Choosing the right software is key to a successful project
Success is reflected in the vast differences in business benefits achieved using various software solutions. However, not all organizations pay due attention to the software selection process. Ideally, any decision to buy a tool should be preceded by a detailed, formal assessment of multiple tools.
Software selection processes have important strategic effects on companies. In large companies, the selection process itself can become very complex because there are many different issues to deal with. In companies with a wide geographical spread it can be hard to coordinate discussions.
From a vendor’s point of view, it is in their interest not to have to go through a formal competitive evaluation process.
Buyers also think of software selection as a confusing, time-consuming and possibly expensive process. It might therefore be tempting to skip this process and opt directly for a product that is:
- already used within the organization
- bundled with another product already in use
- used in a previous job by a key team member
- from a supplier who is regarded as a strategic vendor
Data collected in The BI Survey reveals that to dispense with any kind of formal software selection process is detrimental to achieving business benefits. We therefore recommend that organizations should carry out detailed, formal evaluations of multiple products before committing to the purchase of any tool.
Only two-thirds of companies carry out a formal software evaluation
However, The BI Survey found that 18 percent of respondents looked at only one product while another 20 percent conducted no formal evaluation at all. This figure has gone up slightly in recent years, and is still at a high level.
Further analysis reveals the varying approaches taken in different countries/regions. The following chart shows the distribution of these evaluation methods in important IT markets with high sample sizes in The BI Survey 16.
A formal software evaluation improves business benefits
Overall, we see a correlation between evaluation methods and the realization of business benefits. Best-in-class companies carry out competitive evaluations much more regularly than laggards, while laggards are more than three times more likely than best-in-class companies to carry out no formal evaluation at all
The Survey reveals the positive impact of a formal tool evaluation on improving business benefits.
The following chart compares business benefits by evaluation method showing which benefits are most likely to be achieved from BI projects. These benefits include faster and more accurate reporting, analysis or planning; better business decisions; and improved employee satisfaction and data quality.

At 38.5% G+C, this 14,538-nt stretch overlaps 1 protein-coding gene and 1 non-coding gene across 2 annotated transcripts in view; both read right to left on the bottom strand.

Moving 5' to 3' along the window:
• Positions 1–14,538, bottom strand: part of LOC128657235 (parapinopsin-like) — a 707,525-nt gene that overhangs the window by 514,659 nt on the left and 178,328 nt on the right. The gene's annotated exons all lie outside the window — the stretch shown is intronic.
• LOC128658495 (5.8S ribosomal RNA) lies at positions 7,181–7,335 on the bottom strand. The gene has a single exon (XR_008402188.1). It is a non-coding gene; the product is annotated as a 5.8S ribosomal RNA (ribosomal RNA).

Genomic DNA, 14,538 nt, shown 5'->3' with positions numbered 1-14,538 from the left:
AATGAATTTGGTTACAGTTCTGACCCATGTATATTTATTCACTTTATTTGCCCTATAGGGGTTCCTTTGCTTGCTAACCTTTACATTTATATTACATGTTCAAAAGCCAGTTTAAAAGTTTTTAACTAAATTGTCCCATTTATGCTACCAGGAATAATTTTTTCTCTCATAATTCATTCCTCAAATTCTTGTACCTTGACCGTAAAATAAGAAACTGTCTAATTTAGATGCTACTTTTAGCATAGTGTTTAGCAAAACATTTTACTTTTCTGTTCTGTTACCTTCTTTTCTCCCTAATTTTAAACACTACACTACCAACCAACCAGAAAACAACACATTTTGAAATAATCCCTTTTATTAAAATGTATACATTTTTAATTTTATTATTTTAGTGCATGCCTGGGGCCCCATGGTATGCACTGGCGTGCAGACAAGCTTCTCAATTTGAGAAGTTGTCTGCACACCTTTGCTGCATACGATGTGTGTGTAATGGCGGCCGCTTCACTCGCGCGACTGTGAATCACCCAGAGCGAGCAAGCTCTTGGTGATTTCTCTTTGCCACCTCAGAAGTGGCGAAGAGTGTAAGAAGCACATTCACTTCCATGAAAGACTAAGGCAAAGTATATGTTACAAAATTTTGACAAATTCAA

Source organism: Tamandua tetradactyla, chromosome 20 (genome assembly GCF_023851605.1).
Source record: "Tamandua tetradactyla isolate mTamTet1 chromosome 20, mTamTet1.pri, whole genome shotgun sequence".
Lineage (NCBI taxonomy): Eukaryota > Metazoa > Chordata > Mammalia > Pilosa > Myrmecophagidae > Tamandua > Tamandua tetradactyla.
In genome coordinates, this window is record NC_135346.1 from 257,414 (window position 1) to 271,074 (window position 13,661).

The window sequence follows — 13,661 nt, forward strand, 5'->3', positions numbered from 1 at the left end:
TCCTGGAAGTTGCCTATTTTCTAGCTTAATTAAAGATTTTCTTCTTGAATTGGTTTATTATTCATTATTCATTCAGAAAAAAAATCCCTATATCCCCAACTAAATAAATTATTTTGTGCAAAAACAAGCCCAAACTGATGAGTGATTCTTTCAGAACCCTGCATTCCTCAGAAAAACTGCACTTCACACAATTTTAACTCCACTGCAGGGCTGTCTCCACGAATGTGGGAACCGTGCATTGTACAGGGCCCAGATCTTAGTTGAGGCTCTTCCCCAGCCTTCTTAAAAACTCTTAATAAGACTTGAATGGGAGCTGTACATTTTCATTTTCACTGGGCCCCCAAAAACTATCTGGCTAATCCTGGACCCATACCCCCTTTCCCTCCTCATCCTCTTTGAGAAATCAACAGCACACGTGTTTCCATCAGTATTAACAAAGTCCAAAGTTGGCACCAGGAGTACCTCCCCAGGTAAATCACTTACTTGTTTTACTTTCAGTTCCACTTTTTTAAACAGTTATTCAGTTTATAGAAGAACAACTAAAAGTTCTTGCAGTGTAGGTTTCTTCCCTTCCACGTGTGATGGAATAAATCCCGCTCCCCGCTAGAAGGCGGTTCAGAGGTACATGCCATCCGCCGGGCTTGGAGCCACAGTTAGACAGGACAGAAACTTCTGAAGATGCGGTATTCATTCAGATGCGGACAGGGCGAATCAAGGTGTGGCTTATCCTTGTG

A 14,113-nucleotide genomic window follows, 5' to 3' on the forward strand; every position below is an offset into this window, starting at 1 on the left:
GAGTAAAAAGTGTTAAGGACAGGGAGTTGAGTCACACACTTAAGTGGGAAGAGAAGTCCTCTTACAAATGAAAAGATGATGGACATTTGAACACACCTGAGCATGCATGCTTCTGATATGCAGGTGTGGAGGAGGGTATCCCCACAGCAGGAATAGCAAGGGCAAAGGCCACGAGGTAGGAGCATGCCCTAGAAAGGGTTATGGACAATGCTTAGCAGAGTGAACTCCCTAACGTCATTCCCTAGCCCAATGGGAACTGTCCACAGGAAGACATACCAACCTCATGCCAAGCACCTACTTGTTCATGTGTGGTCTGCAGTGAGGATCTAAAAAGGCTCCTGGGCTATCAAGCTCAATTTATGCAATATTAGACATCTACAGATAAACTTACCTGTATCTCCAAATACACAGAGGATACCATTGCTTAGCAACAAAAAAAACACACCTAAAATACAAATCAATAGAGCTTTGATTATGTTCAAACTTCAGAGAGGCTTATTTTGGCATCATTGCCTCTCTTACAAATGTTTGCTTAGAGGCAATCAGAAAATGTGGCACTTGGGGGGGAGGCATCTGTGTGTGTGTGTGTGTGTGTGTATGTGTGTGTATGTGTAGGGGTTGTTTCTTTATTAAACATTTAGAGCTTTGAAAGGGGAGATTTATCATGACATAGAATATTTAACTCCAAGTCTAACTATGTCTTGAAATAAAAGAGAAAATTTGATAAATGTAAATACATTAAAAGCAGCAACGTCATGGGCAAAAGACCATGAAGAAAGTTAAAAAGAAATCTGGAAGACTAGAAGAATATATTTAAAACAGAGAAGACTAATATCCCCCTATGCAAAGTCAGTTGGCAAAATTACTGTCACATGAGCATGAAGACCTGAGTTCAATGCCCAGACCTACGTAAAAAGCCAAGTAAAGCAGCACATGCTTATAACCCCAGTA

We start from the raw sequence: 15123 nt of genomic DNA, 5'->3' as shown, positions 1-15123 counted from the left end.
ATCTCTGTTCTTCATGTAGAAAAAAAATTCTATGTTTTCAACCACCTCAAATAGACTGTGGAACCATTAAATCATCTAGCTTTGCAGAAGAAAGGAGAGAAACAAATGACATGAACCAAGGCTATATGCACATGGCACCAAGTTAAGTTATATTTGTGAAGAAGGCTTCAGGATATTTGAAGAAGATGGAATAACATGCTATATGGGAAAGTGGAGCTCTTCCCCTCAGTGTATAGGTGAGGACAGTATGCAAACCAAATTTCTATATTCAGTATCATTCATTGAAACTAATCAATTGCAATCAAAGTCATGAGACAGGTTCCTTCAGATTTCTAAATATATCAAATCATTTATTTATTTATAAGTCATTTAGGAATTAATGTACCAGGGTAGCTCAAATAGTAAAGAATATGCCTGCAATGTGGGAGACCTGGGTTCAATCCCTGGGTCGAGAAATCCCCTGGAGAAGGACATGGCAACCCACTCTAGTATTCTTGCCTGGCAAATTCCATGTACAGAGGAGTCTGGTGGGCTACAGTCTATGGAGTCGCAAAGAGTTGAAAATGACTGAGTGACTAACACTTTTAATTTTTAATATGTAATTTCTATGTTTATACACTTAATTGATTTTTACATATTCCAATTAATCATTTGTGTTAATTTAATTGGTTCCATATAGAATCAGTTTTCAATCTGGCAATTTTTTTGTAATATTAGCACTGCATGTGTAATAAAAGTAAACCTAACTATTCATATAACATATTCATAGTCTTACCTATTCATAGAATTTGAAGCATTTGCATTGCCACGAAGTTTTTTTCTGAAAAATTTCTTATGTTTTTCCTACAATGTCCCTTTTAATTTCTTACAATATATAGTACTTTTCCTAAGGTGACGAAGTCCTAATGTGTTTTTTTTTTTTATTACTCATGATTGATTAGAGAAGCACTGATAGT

Those benefits achieved less regularly tend to relate to quantifiable effects such as reduced costs, increased revenues and saved headcount.
Our analysts have found that business intelligence users are rarely able to calculate the ‘hard return’ of their projects. Instead, they notice qualitative improvements in the speed and accuracy of decision support.
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Why do formal multi-tool evaluations increase business benefits?
Firstly, a formal evaluation helps organizations choose products that are well suited to their needs.
Also, the evaluation process itself provides a deeper insight into organizational requirements.
And finally, the evaluation process sets a realistic level of expectation among stakeholders as to what can be achieved with a particular solution.
Results from The BI Survey show that projects incorporating a formal multi-product evaluation deliver more benefits than those evaluating just one product. In turn, those projects evaluating a single tool deliver more benefits than projects where a favored product is purchased with no formal evaluation.
A contributory factor here could be that well-run, high profile projects — which are more likely to succeed anyway — have a greater tendency to include a formal, professionally conducted software selection phase.
The advantage of conducting a formal evaluation is not a recent finding. The following is a quote from The OLAP Survey 2 in 2002:
“Very strikingly, those who had performed a formal multi-product evaluation reported higher achievements of every single one of our listed possible benefits, as well as slightly higher goal fulfillment.”
Competitive selection is much more likely to lead to choosing a suitable product than non-competitive selection.